Despite the fact that there has been little debate about the ways in which men are negatively affected by this type of material, the immediate concern has to be with the messages which are being sold – and this month’s commodity is underage sex. GQ summarises instances of desirable young women who have only been made more tempting by the fact that sex with them would not only be illegal, it would be rape and abuse too. Jennifer Ellison is photographed half -naked enjoying childish pursuits – on a slide holding her top off, eating ice cream, and, in one particularly questionable image, on a bike surrounded by “real” children. The text raises still more issues: a ten-year-old girl whispers to Ellison that she looks lovely. Is this what we want our daughters to aspire to? A ten-year-old boy suggests that she show her breasts, and we are expected to snigger at the precocity of his early interest rather than be appalled.
Liz Kelly of the Child & Women Abuse Studies Unit at the University of North London believes the links between pornography – in its many forms – and child abuse are clear. “Child pornography is not a separate and distinct genre,” she says. While we can all claim to be horrified by such images, the boundaries are not as clear as we may think. ” Playboy is particularly devious – the centrefold is depicted from childhood onwards with captions like ‘Age one – Playmate material already’; ‘Age three – anytime dad’. Children are sexualised in pornography and women are ‘childified’ by being made to appear as if they are children.”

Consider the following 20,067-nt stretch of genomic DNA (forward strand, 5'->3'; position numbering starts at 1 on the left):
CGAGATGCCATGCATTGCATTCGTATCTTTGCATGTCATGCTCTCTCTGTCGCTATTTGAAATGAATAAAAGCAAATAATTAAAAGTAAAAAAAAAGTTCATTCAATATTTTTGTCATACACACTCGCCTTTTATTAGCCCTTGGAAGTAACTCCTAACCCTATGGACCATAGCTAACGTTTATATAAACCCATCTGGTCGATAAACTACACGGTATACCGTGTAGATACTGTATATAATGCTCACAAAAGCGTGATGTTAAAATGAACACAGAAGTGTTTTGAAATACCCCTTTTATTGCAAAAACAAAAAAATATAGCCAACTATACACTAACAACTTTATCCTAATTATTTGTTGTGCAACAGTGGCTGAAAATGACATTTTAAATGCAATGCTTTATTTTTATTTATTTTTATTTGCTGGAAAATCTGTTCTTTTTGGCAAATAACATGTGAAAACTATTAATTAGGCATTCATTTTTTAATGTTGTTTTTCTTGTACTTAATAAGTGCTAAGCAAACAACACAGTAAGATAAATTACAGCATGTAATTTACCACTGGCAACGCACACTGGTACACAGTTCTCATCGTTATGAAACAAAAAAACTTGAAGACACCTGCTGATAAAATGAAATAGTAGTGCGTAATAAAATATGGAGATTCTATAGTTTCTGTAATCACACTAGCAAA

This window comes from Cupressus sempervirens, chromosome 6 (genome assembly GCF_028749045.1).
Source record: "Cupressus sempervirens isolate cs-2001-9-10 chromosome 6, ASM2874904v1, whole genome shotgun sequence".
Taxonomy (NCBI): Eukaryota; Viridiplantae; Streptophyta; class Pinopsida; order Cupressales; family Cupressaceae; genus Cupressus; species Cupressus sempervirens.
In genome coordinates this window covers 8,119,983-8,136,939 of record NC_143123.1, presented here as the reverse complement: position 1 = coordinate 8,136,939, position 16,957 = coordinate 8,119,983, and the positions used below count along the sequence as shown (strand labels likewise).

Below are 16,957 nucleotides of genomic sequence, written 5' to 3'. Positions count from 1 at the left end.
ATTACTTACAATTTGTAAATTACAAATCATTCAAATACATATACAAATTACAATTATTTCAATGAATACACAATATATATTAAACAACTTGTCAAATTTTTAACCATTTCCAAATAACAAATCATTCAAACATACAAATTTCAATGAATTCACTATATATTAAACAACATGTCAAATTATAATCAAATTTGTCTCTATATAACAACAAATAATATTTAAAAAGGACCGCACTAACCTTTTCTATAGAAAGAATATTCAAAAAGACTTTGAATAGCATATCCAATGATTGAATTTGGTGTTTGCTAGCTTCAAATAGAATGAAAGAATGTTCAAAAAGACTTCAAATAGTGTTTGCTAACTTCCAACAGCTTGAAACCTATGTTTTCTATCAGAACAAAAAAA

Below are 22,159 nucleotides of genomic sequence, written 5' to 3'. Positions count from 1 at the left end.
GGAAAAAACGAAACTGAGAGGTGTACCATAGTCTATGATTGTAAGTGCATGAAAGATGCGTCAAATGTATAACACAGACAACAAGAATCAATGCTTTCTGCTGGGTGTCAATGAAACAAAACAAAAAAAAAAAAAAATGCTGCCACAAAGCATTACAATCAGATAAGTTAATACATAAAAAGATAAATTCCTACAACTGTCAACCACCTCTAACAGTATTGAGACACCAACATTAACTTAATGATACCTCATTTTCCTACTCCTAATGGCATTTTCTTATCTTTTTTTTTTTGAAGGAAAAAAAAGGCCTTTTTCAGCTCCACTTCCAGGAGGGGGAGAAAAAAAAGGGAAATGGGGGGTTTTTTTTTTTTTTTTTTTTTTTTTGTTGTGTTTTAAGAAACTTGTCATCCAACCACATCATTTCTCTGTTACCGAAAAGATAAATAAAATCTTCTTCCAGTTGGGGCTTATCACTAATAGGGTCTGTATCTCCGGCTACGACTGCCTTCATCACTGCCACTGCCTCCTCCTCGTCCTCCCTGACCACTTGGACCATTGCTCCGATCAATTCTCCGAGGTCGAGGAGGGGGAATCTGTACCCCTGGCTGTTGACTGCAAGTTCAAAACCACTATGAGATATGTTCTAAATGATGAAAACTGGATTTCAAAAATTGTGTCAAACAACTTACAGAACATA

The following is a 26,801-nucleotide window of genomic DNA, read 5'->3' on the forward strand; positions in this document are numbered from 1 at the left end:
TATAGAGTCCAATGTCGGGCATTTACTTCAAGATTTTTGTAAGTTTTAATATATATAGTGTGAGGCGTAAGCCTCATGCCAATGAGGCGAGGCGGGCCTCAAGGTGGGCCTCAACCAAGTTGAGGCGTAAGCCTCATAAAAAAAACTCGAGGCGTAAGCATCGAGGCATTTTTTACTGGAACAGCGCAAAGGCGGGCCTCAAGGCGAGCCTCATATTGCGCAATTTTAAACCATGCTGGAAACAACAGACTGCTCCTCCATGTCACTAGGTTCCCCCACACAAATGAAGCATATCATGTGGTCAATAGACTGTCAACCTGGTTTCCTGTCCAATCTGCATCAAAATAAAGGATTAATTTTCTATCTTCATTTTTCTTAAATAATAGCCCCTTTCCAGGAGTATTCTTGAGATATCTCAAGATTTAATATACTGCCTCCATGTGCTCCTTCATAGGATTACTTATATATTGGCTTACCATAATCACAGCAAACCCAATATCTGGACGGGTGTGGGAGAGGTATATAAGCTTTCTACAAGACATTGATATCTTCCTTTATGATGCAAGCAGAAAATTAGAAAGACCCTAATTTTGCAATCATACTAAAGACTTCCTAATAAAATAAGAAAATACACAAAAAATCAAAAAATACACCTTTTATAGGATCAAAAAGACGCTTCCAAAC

This is certainly the case in mainstream men’s magazines – this month in GQ sees a glorification of pubescent images and full-frontal shots of women without pubic hair who are represented as innocent and angelic.
The sexualisation of children, and the ways in which society has become desensitised to the danger this can cause, has been researched in-depth by Michele Elliot of the children’s charity Kidscape. “Children’s images are being sexualised because they sell. Without our knowing, soft-core child pornography has crept into our everyday lives and most of us are unaware that this has happened.”
The availability of magazines such as GQ and loaded has contributed to that development. They are full of breasts-out, legs-open shots, and generally feature “celebrities” who are put in their place by being reduced to nothing more than tits-and-bum commodities. These images of availability and accessibility may be the choice of the individuals involved – although that too can be debated – but what they contribute to our stock of ideas about sex and sexuality is much more threatening.